Pickens resident Dorothy Hightower is a member of the family who has donated her blood for research - and while the deadly disease plagues her family she thinks it could be a blessing that they are in a position to help others.
“This isn’t just about my people,” said Hightower, whose father died from Alzheimer’s, and who has an aunt with dementia and another with the disease assoiated with memory loss. “It’s about everybody’s people. What if they can find a cure? We’re the only family known with this gene. If we step up we can help everybody.”
Hightower is calling out to Chastain descendants to step up and donate their own blood for research.
“The Chastain family is really, really big,” she said as she and her daughter Victoria Rutledge unrolled a massive scroll of paper displaying the Chastain family tree. “I’d say in Pickens there must be at least 100. If you’re a Chastain they want to study you.”
Dr. Levey said anyone with the Chastain name is believed to be of the Pierre Chastain bloodline. All members of the Chastain family are desired for the study, but those over the age of 70 who have not developed Alzheimer’s symptoms are particularly important.
“We need to compare those family members with and without the gene,” he said. “Those older members without memory problems are the ideal candidates, but we definitely encourage everyone to participate.”
Dorothy’s daughter Virginia is a phlebotomist who owns and operates a medical screening company in Ellijay, and members of the Chastain family who are interested in participating in the research can give blood at her office rather than making the drive to Atlanta. She even offers a full blood chemistry panel as incentive for family members to come in.
“For me, our affliction isn’t a bad thing,” she said. “If we act now while the team has funding to do the research we can help find a cure. It’s our responsibility to help and it keeps me hopeful for my kids and other kids. This is an opportunity.”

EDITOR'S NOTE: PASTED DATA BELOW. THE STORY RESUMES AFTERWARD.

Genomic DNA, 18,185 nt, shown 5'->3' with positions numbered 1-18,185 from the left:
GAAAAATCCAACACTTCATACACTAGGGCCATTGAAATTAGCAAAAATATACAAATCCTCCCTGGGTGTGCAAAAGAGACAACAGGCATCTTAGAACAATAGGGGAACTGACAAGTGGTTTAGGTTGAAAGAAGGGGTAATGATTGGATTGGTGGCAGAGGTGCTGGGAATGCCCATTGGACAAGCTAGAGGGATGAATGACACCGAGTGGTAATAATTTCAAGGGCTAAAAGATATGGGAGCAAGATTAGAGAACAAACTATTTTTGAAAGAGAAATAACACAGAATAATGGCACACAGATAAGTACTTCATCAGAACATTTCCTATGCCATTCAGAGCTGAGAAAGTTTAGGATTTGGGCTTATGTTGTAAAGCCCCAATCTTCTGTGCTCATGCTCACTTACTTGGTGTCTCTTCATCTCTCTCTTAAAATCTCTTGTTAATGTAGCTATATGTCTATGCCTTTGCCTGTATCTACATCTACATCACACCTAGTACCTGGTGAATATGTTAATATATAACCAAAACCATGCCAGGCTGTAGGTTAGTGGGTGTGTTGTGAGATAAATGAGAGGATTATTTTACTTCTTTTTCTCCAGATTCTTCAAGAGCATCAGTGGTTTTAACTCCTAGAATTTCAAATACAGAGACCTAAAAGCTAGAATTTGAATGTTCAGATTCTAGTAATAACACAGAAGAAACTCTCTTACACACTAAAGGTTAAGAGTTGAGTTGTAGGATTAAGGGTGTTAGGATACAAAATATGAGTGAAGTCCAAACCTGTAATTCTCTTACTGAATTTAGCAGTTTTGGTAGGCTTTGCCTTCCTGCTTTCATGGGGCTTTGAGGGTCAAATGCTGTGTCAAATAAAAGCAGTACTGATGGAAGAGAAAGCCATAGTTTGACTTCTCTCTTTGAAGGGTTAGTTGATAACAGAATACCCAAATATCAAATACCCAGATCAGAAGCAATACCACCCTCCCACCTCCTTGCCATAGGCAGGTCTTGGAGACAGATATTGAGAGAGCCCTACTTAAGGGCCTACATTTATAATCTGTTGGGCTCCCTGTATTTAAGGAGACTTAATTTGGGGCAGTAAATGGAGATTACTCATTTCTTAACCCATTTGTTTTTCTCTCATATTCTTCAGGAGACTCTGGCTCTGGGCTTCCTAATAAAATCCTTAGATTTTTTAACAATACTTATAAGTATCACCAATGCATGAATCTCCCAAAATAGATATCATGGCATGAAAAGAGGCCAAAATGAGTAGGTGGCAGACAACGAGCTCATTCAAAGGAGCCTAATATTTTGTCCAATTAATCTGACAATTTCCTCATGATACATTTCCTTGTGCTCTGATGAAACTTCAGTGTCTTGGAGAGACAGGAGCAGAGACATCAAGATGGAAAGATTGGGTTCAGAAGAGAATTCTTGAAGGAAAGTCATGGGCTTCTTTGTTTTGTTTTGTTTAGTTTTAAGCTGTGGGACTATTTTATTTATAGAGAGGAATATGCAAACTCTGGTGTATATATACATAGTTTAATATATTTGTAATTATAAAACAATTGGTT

As part of their ongoing research Dr. Levey and his team have developed a strong connection with the Chastains. They attend family reunions where they draw blood. Just last month, researchers traveled to Ellijay and made a presentation to members of the family about Alzheimer’s and their family’s significance in the field.
“Since the beginning I have met many times with many members of the family and have met with different branches,” Dr. Levey said. “We’ve had branches come to Emory and members of families meet who didn’t know one another. They are terrific people and I’d like to think I’m a part of their family. They see it very clearly; it’s happening in their family and they are motivated to help us discover what caused the disease. The more people we have involved the more likely it’s going to be for us to make those breakthroughs.”
For more information about the Chastain Family Research Project contact CeeCee Manzanares at 404-727-9324.
Affinity Med Screens is located at 572 Maddox Drive, Ste 202B, Ellijay, Ga. 30540. Contact owner Virginia Rutledge at 706-480-4569.